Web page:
AWS Security Blog

Test Your Managed Policies by Using the Identity and Access Management Policy Simulator

Recently, AWS launched managed policies, which simplify policy management by enabling you to attach a single policy to multiple AWS Identity and Access Management (IAM) entities such as users, groups, and roles. When you update a managed policy, the permissions in that policy apply to every entity to which the managed policy is attached.

We also have added the ability to test managed policies by using the IAM policy simulator. This blog post will show you how to use the policy simulator to test a managed policy. 

Note: If you have not already created a managed policy, make sure to follow the tutorial in the IAM documentation to create a managed policy before you read further. This post uses the UsersManageOwnCredentials managed policy example from that tutorial.

First, navigate to the IAM console, and then click Policy Simulator on the right side of the page under Additional Information (highlighted in the following image). Alternatively, you can also go directly to the policy simulator. If you have not already signed in to your AWS account, you will be prompted to do so.

Image of the Policy Simulator link in the IAM console

Next, select the IAM user to which you attached the UsersManageOwnCredentials managed policy in step 5 of part 2 of the Create and Attach Your First Customer Managed Policy tutorial. In this example, I will refer to a user named Jeff.

Image of user Jeff in the IAM policy simulator

The policy simulator shows you a list of policies attached to Jeff. In this list, click UsersManageOwnCredentials.

Image of the UsersManageOwnCredentials policy in the policy simulator

To simulate the policy, you need to do the following:

  1. Click Identity and Access Management in the Select service dropdown list.
  2. Click Select All to test all IAM actions for your user.
  3. Under Simulation Settings for the Resource: field, type the Amazon Resource Name (ARN) specified in the Resource element of the UsersManageOwnCredentials policy. Make sure to update the account number and user name. For this example, I will type: arn:aws:iam::123456789123:user/Jeff.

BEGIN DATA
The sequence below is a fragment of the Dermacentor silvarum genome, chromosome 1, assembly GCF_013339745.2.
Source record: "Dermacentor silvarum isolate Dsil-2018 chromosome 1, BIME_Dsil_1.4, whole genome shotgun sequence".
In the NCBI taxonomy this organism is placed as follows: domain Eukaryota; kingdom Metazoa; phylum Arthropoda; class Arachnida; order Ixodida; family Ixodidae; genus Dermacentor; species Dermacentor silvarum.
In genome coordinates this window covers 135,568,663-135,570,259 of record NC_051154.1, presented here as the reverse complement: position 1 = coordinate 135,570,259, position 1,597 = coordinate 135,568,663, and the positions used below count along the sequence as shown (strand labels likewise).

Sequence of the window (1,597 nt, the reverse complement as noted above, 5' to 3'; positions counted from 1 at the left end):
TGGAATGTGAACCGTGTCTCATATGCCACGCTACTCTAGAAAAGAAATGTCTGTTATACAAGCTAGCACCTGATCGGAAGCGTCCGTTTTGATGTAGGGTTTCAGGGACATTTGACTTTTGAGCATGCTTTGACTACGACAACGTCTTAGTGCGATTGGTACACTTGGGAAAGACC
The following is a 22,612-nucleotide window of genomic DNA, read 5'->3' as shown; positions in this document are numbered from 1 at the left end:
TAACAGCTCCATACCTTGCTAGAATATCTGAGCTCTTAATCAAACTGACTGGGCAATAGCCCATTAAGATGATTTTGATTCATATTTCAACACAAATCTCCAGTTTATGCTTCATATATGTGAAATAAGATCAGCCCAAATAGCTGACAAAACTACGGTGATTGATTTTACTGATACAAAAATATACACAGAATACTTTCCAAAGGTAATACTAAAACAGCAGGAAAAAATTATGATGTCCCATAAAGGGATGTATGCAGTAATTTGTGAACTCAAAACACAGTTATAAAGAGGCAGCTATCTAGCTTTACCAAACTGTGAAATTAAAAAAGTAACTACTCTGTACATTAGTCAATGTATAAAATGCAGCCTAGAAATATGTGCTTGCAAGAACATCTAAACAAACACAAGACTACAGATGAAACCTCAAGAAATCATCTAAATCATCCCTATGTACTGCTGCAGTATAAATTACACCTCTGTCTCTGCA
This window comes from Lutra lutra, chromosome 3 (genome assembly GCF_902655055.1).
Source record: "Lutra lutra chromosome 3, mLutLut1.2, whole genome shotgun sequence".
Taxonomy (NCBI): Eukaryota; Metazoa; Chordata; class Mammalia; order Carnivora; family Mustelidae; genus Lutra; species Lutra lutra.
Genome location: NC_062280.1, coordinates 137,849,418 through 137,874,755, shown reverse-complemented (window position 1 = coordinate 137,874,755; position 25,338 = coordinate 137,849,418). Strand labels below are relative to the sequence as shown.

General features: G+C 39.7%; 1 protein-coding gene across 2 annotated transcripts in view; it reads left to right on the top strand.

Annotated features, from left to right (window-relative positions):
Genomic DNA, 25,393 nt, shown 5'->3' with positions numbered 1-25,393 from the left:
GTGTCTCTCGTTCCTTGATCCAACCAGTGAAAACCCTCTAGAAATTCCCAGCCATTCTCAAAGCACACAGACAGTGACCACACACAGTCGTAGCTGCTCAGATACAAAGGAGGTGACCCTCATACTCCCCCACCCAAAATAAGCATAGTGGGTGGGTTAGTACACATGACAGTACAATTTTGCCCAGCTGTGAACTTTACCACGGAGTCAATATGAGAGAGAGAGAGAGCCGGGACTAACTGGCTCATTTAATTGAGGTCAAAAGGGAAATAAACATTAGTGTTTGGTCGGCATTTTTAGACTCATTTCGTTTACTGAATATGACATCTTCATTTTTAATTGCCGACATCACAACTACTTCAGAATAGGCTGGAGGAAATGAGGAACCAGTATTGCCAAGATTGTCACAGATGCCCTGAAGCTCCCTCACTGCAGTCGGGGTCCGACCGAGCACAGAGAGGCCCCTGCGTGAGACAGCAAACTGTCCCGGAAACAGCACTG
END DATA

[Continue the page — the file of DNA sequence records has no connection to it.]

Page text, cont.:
4. Type the name of the user you are testing (Jeff) in the aws:username box.

After you have typed the specified information, your policy simulator screen should look like the following image (but the account number shown should be yours).

Image of how your policy simulator should look if you have followed this walkthrough

  1. Click Run Simulation.

Image of the Results table that shows allowed and denied permissions

If you sort by Permission in the Results table, you will see the results shown in the previous image. These results assume you do not have any other policies attached to your user that allow or deny access to IAM actions. By scrolling through the table, you can see that Jeff has been allowed access to the following actions:

  • iam:ChangePassword
  • iam:CreateAccessKey
  • iam:DeleteAccessKey
  • iam:GetLoginProfile
  • iam:ListAccessKeys
  • iam:ListUsers
  • iam:UpdateAccessKey
  • iam:UpdateLoginProfile

You can also see that Jeff has been denied access to other actions such as iam:CreatePolicy and iam:CreateUser. You can experiment by making modifications to this policy and running the simulation to test that your policy sets the desired permissions. After you have a policy that grants the desired permissions, return to the IAM console to update your managed policy.

To get started, sign in to the IAM console or go directly to the IAM policy simulator. You can learn more about the policy simulator by visiting Testing IAM Policies. If you have any questions or suggestions, submit them on the IAM forum.

– Brigid